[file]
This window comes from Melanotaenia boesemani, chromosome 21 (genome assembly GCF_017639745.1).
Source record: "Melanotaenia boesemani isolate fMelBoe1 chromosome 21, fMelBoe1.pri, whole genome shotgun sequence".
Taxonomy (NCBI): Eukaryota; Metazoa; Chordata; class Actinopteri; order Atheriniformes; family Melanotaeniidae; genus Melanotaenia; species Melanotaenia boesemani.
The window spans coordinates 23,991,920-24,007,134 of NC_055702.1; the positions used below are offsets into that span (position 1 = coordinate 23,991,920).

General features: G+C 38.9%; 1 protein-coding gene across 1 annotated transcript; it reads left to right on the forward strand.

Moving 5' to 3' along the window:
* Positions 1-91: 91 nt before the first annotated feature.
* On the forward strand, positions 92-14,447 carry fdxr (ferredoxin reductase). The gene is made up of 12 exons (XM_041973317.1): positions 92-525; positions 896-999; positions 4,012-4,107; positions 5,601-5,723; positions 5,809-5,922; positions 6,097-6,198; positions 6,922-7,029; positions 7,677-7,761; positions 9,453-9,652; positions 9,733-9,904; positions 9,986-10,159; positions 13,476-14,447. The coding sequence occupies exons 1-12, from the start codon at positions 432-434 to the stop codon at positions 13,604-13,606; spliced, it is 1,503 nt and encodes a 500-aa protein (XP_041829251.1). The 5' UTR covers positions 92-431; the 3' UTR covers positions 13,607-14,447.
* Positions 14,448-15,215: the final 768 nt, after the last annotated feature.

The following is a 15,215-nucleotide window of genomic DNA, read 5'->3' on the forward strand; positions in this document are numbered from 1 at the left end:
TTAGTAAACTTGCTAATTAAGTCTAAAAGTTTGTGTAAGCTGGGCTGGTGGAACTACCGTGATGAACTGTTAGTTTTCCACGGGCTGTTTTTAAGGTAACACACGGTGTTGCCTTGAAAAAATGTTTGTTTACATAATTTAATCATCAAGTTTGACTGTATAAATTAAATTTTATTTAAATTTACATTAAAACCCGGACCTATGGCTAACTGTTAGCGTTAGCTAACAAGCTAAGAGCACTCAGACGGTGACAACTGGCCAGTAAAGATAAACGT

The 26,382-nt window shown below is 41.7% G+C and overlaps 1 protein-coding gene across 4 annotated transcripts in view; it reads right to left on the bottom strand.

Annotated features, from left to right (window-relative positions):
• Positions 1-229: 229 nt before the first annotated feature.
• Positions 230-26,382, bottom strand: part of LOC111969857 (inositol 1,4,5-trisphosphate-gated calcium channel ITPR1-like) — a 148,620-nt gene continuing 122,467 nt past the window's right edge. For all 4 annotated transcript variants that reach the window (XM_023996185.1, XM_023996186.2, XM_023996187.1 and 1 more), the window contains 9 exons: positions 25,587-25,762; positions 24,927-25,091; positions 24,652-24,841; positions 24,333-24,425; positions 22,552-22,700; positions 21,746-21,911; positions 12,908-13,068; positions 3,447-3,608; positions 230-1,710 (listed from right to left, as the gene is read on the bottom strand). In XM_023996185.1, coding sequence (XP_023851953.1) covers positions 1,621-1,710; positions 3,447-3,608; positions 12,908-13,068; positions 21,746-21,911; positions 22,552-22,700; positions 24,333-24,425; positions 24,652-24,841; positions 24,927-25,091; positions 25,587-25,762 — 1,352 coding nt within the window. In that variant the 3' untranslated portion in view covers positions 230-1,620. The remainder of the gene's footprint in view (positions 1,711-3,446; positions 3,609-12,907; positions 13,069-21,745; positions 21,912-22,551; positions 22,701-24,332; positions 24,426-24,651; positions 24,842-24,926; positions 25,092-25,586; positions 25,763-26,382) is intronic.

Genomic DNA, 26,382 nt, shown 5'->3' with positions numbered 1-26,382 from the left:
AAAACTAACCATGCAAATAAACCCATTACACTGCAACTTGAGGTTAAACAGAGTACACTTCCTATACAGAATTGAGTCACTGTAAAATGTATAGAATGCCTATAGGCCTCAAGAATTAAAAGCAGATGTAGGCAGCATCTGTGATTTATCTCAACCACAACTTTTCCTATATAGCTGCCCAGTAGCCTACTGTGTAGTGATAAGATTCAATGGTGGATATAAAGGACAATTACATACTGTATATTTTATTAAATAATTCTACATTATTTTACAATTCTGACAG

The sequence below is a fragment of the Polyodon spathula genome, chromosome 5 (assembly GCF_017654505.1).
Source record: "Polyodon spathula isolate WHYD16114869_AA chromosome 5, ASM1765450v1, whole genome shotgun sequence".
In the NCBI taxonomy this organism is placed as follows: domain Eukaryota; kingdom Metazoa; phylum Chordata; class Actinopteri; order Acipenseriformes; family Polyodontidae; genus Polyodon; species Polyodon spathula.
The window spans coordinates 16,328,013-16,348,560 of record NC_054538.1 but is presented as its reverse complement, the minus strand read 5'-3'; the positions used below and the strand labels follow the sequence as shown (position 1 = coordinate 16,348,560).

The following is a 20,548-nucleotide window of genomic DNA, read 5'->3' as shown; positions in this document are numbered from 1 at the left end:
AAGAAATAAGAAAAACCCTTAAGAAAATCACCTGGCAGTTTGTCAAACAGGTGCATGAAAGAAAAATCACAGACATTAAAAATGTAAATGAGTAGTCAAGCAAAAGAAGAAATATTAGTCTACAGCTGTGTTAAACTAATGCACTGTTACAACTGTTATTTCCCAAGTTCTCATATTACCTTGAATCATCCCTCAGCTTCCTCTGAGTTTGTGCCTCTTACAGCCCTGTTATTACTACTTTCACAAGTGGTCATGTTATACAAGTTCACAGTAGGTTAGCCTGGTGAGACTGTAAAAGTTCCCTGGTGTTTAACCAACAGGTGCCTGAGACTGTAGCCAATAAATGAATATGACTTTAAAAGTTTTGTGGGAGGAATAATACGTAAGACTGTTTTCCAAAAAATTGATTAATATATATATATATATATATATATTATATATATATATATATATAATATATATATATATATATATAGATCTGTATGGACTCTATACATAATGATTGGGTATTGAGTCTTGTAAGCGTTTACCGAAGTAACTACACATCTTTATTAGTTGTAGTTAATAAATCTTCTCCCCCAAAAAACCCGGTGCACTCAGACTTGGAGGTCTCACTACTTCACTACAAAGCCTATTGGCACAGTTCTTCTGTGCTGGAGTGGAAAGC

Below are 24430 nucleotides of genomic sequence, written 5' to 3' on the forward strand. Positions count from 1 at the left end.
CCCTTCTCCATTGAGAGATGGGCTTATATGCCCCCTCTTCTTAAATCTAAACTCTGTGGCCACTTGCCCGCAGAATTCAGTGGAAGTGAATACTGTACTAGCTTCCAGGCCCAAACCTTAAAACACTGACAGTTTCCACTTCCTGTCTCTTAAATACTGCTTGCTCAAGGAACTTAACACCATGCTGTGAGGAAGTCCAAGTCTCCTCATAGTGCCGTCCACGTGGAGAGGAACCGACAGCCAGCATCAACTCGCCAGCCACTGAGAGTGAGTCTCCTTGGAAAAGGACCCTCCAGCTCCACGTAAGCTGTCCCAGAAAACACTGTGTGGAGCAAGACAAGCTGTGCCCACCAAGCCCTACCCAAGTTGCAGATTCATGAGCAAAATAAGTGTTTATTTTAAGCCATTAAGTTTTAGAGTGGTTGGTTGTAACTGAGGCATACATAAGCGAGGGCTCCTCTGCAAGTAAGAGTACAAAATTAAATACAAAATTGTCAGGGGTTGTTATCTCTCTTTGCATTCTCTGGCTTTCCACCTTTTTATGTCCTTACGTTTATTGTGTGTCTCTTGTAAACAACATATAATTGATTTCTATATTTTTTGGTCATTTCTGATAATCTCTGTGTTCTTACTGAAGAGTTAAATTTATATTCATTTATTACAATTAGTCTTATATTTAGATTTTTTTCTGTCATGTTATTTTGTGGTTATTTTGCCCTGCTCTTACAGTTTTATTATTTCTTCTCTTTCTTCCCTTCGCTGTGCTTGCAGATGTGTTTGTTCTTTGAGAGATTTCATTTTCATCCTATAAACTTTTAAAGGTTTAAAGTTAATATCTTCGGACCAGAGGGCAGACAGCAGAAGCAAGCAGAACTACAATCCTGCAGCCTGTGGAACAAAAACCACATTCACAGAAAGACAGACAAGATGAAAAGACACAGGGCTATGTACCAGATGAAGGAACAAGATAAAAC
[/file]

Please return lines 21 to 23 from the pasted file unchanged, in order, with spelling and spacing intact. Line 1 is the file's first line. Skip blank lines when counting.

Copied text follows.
The window spans coordinates 16,328,013-16,348,560 of record NC_054538.1 but is presented as its reverse complement, the minus strand read 5'-3'; the positions used below and the strand labels follow the sequence as shown (position 1 = coordinate 16,348,560).

The following is a 20,548-nucleotide window of genomic DNA, read 5'->3' as shown; positions in this document are numbered from 1 at the left end:
AAGAAATAAGAAAAACCCTTAAGAAAATCACCTGGCAGTTTGTCAAACAGGTGCATGAAAGAAAAATCACAGACATTAAAAATGTAAATGAGTAGTCAAGCAAAAGAAGAAATATTAGTCTACAGCTGTGTTAAACTAATGCACTGTTACAACTGTTATTTCCCAAGTTCTCATATTACCTTGAATCATCCCTCAGCTTCCTCTGAGTTTGTGCCTCTTACAGCCCTGTTATTACTACTTTCACAAGTGGTCATGTTATACAAGTTCACAGTAGGTTAGCCTGGTGAGACTGTAAAAGTTCCCTGGTGTTTAACCAACAGGTGCCTGAGACTGTAGCCAATAAATGAATATGACTTTAAAAGTTTTGTGGGAGGAATAATACGTAAGACTGTTTTCCAAAAAATTGATTAATATATATATATATATATATATATTATATATATATATATATATAATATATATATATATATATATAGATCTGTATGGACTCTATACATAATGATTGGGTATTGAGTCTTGTAAGCGTTTACCGAAGTAACTACACATCTTTATTAGTTGTAGTTAATAAATCTTCTCCCCCAAAAAACCCGGTGCACTCAGACTTGGAGGTCTCACTACTTCACTACAAAGCCTATTGGCACAGTTCTTCTGTGCTGGAGTGGAAAGC